Enterprise-grade WordPress sites that can scale at will, need a persistent caching mechanism beyond pages and images, a mechanism that can cache actual PHP objects. Although WordPress provides an object caching mechanism through the WordPress Object Cache, there are other solutions that offer great leverage and power. But before we get into all that, first, we need to see what object caching is and how it works in PHP.
What is object caching?
PHP is an Object-oriented language. It uses the Object paradigm to structure code. As a result, your WordPress site consists of many different PHP Objects that are constantly created, instantiated and destroyed (by memory manager). Creating and destroying objects has a cost overhead, particularly if they are many. However, most of these tend to be reused a lot since they represent core functionalities. This means that each time the application needs them again, it will need to instantiate them from the start.
What if you could cache a frequently-used instantiated object so that you did not need to destroy and create it all the time?
You can use PHP’s
serialise() function to convert an object or a primitive to a number representation (byte blob) that can be stored in memory, or disk for later access. Then you compute the byte blob’s hash number using the
hash()function and store both of them. The hash as key and the byte blob as value. In order to retrieve it, you use the byte blob’s computed hash number which was initially stored as a key. You can turn anything (String, Integer, Object, Boolean, Array, etc) into a storable representation of a value this way.
$serialized = serialize(array('test'));
Perform the reverse operation, with unserialize():
In general, there are three ways you can cache objects: Using the native WordPress Object Cache, the Transients API, or an external key-value store like Redis or Memcached.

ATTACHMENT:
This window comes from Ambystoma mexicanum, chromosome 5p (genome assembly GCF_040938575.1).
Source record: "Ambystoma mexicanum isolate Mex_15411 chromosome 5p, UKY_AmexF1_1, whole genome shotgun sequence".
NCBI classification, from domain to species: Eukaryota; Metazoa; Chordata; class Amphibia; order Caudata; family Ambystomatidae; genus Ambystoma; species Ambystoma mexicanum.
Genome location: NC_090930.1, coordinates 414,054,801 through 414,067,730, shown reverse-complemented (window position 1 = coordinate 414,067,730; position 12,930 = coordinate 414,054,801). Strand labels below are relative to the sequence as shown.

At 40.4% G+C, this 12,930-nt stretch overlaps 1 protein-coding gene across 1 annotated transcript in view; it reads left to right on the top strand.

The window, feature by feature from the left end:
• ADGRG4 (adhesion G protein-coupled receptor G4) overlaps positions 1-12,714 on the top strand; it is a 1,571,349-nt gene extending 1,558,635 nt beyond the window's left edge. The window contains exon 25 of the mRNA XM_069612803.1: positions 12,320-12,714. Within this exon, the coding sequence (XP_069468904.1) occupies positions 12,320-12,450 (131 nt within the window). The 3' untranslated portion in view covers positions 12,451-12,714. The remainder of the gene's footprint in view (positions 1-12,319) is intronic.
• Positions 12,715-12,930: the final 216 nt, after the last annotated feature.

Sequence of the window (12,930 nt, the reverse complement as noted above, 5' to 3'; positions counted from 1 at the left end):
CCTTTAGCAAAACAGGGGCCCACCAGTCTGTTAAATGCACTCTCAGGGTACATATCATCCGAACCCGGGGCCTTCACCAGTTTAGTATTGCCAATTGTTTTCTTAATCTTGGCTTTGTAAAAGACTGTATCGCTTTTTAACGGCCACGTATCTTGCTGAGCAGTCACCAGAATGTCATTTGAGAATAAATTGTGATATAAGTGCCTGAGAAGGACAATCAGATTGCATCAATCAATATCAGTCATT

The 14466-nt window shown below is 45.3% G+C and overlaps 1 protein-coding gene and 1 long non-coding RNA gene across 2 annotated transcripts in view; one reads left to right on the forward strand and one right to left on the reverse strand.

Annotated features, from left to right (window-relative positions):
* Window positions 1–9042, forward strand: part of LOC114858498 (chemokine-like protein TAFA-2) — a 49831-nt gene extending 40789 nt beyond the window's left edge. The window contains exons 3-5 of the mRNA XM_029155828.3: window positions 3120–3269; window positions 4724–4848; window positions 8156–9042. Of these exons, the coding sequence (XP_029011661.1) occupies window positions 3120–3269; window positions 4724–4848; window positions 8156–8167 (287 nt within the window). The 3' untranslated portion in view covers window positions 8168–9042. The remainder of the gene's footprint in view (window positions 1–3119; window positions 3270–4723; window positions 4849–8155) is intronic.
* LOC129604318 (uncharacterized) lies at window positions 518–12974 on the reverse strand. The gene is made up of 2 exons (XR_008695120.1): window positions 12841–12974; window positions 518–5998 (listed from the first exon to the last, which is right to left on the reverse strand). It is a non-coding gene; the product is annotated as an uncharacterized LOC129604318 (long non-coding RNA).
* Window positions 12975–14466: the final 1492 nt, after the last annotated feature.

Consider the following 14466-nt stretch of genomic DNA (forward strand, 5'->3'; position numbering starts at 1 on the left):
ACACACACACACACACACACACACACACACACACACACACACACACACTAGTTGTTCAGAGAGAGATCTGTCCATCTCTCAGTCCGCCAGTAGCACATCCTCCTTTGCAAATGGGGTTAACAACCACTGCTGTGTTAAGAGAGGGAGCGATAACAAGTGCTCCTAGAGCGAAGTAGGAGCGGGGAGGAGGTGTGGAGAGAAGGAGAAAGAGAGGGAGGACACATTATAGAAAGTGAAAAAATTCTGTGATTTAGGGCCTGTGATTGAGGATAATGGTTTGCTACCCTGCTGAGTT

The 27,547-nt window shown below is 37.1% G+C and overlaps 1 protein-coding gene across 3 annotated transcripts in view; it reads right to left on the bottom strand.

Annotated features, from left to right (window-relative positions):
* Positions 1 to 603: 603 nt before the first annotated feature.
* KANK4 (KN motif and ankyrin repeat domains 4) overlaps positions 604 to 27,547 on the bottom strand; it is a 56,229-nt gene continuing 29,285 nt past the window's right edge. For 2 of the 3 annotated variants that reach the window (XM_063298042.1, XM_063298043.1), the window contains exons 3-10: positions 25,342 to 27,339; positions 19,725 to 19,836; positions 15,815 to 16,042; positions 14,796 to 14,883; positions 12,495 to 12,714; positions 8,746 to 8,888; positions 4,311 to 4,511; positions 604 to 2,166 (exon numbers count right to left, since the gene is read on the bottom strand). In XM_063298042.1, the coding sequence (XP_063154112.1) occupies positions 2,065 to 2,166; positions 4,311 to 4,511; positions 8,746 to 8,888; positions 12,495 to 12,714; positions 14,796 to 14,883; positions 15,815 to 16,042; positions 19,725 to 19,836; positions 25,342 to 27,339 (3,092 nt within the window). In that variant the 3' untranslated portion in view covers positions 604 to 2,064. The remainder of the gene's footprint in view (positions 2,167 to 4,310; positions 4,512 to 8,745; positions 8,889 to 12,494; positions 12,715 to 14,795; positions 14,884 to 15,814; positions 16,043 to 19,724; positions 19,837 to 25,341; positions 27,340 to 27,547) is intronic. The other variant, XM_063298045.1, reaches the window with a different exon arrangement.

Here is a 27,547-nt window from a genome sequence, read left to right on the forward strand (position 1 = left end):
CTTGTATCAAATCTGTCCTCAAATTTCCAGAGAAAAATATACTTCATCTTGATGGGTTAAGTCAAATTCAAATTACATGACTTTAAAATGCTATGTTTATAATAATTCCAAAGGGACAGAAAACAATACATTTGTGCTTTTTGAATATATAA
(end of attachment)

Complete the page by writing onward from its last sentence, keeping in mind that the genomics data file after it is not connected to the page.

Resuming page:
WordPress Object caching
The native WordPress Object Cache can store objects and primitives in the cache, but not in a persistent manner by default. This means that the caching happens in memory, and the cached objects do not live beyond the request’s lifetime cycle. So you can’t share your cached objects across different page loads. You need to supply your own store implementation with the use of Drop-Ins, which are “advanced” plugins that can extend WordPress functionality. You can see them on your WordPress dashboard, in the plugin list:
The Transients API, on the other hand, works out of the box. You can save variables, arrays, objects tied with an expiration date directly on a database and have persistent object caching. However, the problem is that when your cached objects expire, they remain on the database taking up space. This means that there is an extra overhead spent in maintaining the database, pruning every once in a while the expired objects.
WordPress detects if you have implemented your own persistent object cache and when it finds that to be the case, calls to the Transients API are bypassed and routed to the WordPress Object Cache (and thus the reason for them being identical).
Developers can implement their own object cache or use a WordPress plugin (more about those later). In Pressidium, we provide free and out of the box object cache to our clients using our own implementation. However, we do not have the object cache turned on by default, as this can cause performance penalties if used in the wrong situation. There is no “one-size-fits-all” solution when it comes to object caching in WordPress sites.
Redis and Memcached
Key-value stores do not use tables and predefined data types to store information in records such as in RDBMS. They are designed to store and retrieve key/value pairs, as in the dictionary data-structures you find in programming languages.
One fine example of such store is Redis. Aside from dictionary data structures, it supports a plethora of others, including advanced ones such as sorted sets with range queries, and geospatial indexes with radius queries. It offers persistent object-caching.